While plans for a central office to help the city’s unemployed remain on hold, the city of Richmond is stepping into the breach.
The city opened its first neighborhood work-force development center Monday in Fifth Street Baptist Church in Highland Park.
It’s nothing fancy. The center, open 9 a.m. to 1 p.m. Monday and Tuesday, offers four city-surplus computers, a clothes closet, food pantry, child care and classes in interviewing and résumé-writing. Volunteers and staff from the Capital Region Workforce Investment Board, now known as Resource, will help people search for jobs and sign up for free training programs.
For at least a year, Resource and the Virginia Employment Commission, a state agency, have been searching separately for locations for two new unemployment centers in central Richmond. Meanwhile, the city plans to open neighborhood work-force centers in the South Side and East End.
More job-finding help is desperately needed in the city, where unemployment stands at 9.9 percent as of August. “And when you get to black male unemployment and teenage unemployment, the numbers are staggering,” Mayor Dwight Jones says at Monday’s ribbon-cutting.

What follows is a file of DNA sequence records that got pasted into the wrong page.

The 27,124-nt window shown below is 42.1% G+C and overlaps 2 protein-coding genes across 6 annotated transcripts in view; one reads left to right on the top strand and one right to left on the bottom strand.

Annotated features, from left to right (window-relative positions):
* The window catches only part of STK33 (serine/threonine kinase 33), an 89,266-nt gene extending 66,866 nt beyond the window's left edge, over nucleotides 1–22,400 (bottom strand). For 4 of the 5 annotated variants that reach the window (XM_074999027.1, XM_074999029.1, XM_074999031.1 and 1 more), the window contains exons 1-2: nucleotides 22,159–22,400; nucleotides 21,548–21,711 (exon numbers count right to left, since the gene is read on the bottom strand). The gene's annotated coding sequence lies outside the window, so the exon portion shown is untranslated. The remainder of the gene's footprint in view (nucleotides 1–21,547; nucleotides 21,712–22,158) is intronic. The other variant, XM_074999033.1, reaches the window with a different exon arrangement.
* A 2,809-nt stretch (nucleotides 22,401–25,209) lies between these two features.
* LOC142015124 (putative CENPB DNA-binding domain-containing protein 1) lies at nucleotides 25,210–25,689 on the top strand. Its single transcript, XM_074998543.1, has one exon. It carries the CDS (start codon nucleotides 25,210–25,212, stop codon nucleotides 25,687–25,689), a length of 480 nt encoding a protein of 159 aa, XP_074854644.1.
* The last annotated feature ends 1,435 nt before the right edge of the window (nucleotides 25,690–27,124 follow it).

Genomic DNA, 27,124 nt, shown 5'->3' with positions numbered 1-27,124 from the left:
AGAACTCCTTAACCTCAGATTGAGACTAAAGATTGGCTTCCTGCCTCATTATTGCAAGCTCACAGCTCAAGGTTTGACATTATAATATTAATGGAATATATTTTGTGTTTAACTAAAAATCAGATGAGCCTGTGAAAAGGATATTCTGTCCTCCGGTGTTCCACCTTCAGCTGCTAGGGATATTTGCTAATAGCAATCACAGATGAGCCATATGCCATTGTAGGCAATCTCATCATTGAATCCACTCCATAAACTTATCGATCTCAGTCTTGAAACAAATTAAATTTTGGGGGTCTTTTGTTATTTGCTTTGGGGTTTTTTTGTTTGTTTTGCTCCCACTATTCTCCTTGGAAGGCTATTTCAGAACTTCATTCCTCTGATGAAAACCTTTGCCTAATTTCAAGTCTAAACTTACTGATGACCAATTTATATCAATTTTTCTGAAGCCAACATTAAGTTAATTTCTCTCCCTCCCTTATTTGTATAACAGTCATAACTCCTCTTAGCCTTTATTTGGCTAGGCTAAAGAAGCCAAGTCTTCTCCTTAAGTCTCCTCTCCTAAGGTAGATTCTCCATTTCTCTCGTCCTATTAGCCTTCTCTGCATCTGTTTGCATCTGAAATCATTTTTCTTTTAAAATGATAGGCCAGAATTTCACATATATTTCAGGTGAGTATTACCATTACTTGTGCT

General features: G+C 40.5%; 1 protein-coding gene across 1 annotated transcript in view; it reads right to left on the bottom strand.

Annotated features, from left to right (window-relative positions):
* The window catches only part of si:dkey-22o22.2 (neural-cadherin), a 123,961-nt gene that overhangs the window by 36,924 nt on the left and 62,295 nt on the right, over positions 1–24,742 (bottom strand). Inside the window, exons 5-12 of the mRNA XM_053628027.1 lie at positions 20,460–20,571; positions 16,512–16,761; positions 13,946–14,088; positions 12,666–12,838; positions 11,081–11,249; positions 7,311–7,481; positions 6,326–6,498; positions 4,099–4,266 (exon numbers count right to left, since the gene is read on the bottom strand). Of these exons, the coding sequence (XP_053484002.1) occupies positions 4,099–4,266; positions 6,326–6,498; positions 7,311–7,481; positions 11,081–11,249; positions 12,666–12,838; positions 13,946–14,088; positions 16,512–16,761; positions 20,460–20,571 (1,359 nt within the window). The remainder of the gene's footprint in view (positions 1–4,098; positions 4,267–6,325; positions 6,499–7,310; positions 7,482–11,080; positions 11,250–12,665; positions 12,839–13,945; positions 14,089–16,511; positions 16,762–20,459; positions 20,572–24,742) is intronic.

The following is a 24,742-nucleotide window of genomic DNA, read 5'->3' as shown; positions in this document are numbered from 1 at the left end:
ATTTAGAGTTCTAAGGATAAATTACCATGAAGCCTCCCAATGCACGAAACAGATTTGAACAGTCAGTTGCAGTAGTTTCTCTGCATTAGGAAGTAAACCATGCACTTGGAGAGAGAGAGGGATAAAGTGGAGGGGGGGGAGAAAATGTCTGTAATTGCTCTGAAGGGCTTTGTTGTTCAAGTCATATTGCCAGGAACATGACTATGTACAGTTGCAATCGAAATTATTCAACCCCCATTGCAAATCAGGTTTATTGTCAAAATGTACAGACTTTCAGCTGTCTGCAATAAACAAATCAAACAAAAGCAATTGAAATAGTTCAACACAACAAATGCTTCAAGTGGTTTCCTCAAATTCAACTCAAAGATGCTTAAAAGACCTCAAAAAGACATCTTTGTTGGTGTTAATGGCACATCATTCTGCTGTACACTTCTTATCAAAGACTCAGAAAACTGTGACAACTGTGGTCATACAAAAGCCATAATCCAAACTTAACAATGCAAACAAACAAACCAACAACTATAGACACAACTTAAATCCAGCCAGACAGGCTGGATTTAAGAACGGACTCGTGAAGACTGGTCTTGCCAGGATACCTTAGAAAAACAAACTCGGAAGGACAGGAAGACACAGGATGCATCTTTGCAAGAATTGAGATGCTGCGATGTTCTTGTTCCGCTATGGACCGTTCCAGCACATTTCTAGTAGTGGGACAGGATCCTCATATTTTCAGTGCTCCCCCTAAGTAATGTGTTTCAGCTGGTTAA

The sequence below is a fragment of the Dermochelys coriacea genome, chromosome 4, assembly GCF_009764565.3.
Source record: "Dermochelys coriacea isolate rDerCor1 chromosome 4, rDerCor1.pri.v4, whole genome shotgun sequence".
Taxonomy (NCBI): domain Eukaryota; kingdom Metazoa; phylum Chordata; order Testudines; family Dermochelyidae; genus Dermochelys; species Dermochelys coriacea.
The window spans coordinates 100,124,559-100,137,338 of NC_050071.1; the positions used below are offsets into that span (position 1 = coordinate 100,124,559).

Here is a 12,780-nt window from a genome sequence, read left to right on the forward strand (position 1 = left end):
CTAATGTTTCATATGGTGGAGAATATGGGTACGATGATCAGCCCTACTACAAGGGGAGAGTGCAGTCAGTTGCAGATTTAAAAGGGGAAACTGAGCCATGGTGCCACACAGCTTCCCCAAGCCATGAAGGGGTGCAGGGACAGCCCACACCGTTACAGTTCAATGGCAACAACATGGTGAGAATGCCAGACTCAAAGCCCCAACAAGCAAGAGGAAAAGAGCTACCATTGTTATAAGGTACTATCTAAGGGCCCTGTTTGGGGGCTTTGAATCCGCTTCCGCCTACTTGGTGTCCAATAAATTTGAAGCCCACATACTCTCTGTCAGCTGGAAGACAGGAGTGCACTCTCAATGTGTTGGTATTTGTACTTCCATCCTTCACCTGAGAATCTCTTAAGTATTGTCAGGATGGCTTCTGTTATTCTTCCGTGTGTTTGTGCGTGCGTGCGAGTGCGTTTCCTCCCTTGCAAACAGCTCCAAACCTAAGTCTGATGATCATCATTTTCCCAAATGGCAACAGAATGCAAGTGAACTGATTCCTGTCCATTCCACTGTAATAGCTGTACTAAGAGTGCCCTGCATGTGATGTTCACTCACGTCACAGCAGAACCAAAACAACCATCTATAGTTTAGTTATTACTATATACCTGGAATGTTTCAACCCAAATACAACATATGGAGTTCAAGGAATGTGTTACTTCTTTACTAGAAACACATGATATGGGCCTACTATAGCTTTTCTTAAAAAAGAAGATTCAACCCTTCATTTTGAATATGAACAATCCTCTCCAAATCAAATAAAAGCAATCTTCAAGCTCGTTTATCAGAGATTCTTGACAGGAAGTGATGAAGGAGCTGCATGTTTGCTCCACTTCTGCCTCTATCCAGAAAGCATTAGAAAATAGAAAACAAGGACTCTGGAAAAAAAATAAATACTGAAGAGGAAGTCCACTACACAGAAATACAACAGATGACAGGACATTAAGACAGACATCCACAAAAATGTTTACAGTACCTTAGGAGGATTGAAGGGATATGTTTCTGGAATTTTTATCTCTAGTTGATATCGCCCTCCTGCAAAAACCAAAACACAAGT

Contrary to what some people think, “there are jobs out there,” says Jamison J. Manion, the city’s work-force development programs administrator. According to data from the Virginia Employment Commission, Richmond has 14,000 jobs advertised online, the second-highest number in the state after Fairfax County.
Local manufacturers are looking for “dependable, reliable people who will show up on time,” Manion says — but they have a hard time finding employees who fit the bill. That’s why the city has focused on getting people into the Richmond Workforce Pipeline, an intensive program that readies Richmonders for specific local jobs. Last year, Manion says, 54 out of 80 participants found full- or part-time work.
There are 10,209 people who are unemployed in Richmond, according to the state commission.
One is Marilyn Hodge, a Highland Park resident who’s one of the center’s first customers. She’s worked as a home health aide, a housekeeper and a retail associate, and she’s gone to school to become an addiction counselor.
Hodge says she’s been out of work three years. It might be “the way I look,” she says, pointing to her missing front teeth, but she can’t afford to have them fixed: “I figure if I get a job, I can pay for it.”
“I hope this is a success,” Hodge says, looking around at the modest job center and the smiling city officials. “I really do.”